The secret to it is quite simple:

  • Rely on clear, concise landing pages

  • Deploy a button up front to trigger the order form

  • Integrate a payment method into the form (more on this below)

And that’s it. 

You can further improve the process by funnelling every Typeform entry into Google Sheets (or into your email inbox) to accelerate the order fulfilment process even more. 

Use this template to automatically save new Typeform entries to a Google Sheets spreadsheet

If you wish to learn how businesses around the world used Typeform to bridge the gap between digital and physical sales, we recommend reading this post from the Typeform blog for inspiration.  

5. Let users customize their orders

Long gone are the days of Henry Ford, when any customer could have a car painted any color he long as it was black. 

We now live in the era of personalization, powered by:

  • Data

  • Individual consumer choices

  • Technology 

Shopping for something goes beyond fulfilling a real or perceived need: it is a mean of self-expression, a statement in itself. We buy something to say “this is who we are, what we think, and what we believe in”.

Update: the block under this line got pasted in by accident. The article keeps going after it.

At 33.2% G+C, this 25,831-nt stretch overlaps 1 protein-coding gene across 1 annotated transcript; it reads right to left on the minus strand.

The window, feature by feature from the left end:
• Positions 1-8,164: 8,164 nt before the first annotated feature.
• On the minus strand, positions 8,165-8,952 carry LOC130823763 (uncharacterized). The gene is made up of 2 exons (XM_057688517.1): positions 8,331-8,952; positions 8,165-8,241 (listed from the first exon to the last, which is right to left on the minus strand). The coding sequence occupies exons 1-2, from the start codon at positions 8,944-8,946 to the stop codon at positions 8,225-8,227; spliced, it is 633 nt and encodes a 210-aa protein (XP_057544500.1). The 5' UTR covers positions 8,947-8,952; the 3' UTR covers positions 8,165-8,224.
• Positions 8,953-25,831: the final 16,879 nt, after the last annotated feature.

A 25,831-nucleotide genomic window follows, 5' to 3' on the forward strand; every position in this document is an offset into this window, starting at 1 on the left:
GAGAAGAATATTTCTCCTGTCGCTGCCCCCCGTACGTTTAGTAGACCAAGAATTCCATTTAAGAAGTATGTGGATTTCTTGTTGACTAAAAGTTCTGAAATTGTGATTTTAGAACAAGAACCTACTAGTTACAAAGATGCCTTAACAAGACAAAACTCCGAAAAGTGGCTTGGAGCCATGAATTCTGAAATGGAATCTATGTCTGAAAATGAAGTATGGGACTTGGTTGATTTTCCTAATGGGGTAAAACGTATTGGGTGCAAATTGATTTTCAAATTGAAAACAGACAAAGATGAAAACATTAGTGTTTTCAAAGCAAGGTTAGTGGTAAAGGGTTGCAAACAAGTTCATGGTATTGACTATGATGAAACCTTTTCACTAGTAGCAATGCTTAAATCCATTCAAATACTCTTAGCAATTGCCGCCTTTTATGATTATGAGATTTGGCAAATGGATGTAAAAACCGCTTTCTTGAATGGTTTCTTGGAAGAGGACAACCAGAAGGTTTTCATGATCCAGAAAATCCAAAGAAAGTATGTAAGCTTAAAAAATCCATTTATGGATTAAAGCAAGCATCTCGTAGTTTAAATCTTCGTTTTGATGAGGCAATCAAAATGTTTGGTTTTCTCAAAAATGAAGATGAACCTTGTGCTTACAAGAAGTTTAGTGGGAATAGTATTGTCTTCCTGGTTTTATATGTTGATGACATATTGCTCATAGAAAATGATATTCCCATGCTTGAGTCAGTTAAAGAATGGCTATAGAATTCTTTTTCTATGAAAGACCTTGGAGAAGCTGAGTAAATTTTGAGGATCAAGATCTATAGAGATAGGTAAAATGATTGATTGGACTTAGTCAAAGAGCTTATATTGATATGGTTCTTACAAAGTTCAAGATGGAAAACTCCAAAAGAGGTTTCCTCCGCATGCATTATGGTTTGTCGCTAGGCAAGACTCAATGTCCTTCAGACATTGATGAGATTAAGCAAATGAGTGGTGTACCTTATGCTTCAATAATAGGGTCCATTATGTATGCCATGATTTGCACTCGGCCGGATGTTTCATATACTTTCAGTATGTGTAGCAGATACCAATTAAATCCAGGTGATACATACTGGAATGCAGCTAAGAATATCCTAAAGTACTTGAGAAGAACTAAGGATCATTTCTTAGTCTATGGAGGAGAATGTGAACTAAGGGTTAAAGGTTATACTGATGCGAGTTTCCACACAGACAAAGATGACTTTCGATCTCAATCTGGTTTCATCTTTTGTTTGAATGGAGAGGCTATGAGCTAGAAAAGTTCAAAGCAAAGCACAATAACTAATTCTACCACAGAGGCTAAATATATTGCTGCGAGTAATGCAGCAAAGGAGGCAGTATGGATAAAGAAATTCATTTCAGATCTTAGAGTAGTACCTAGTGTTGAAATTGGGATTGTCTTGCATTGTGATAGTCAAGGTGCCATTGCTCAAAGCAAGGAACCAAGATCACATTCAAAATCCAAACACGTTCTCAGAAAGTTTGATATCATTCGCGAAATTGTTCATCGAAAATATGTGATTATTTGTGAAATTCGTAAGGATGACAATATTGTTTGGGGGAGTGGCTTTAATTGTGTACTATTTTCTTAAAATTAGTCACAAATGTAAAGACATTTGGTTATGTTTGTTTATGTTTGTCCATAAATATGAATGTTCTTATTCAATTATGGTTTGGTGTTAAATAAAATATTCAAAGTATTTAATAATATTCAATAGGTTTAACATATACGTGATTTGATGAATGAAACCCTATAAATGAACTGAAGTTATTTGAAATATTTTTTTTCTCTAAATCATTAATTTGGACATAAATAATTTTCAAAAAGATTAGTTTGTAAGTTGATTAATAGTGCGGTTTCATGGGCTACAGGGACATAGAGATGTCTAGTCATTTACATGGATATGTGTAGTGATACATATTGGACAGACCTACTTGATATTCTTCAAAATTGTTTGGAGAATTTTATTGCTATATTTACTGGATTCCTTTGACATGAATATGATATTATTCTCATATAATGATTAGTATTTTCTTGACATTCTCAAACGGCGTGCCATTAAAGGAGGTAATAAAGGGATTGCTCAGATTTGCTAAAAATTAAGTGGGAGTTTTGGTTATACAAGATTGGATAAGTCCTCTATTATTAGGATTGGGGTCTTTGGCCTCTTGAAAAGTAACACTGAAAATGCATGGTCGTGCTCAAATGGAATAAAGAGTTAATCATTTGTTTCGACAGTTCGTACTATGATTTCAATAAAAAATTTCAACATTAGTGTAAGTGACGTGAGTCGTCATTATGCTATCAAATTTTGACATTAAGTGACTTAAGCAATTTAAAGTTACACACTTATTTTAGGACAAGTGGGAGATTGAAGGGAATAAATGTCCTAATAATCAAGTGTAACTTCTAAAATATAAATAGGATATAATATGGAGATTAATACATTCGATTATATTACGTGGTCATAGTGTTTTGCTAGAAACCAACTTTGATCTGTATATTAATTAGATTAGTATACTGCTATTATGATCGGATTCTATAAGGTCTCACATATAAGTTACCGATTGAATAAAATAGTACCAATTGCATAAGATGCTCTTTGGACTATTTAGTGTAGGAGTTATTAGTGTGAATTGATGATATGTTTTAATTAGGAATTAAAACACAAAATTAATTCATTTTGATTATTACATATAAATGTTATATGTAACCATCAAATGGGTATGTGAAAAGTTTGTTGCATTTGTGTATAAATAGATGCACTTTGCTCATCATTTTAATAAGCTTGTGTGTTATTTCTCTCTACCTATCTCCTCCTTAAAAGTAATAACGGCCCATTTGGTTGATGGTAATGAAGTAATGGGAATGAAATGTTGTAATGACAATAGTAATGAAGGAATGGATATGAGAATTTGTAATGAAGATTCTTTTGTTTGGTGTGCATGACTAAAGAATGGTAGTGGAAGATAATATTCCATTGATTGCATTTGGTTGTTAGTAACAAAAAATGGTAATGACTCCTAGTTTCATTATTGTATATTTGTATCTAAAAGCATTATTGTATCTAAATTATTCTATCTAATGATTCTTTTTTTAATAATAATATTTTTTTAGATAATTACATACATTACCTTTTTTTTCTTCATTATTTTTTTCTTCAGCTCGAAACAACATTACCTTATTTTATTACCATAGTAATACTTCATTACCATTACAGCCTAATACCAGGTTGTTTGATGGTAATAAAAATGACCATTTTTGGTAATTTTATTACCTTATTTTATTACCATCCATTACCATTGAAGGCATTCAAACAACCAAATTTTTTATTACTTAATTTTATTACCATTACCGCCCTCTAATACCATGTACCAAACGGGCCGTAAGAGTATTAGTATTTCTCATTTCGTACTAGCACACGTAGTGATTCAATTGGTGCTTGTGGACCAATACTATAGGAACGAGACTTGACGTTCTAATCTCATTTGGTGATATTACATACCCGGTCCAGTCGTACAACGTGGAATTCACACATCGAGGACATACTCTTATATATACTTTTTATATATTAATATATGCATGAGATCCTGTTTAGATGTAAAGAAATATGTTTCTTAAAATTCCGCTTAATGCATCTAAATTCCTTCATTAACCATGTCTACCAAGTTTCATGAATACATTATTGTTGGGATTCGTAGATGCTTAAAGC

This is why order customization is so important: it gives your customers the possibility to get exactly what they want.

Credit: Unsplash

Using Typeform orders, you can let users customize their orders as much as possible. What’s most, customization goes beyond picking sizes, colors, and configurations; you can offer custom options for:

  • Quantity

  • Packaging

  • Shipping and delivery

  • Warranties

To do so, you will have to:

  • Place a button that triggers the opening of an order form (i.e. “Shop this”)

  • Create a Typeform order form that starts with basic customization steps (i.e. size, color)

  • Add as many customization steps as your product and business allows (i.e. shipping, packaging, and so on)

Remember to keep an eye out for inventory levels and product availability, as you will not wish to get your customers’ hopes up and then fail to satisfy them. 

6. Funnel data to where it belongs 

Keeping up with form responses in a structured, organized manner is a major issue for many ecommerce businesses. 

This tends to happen for two reasons: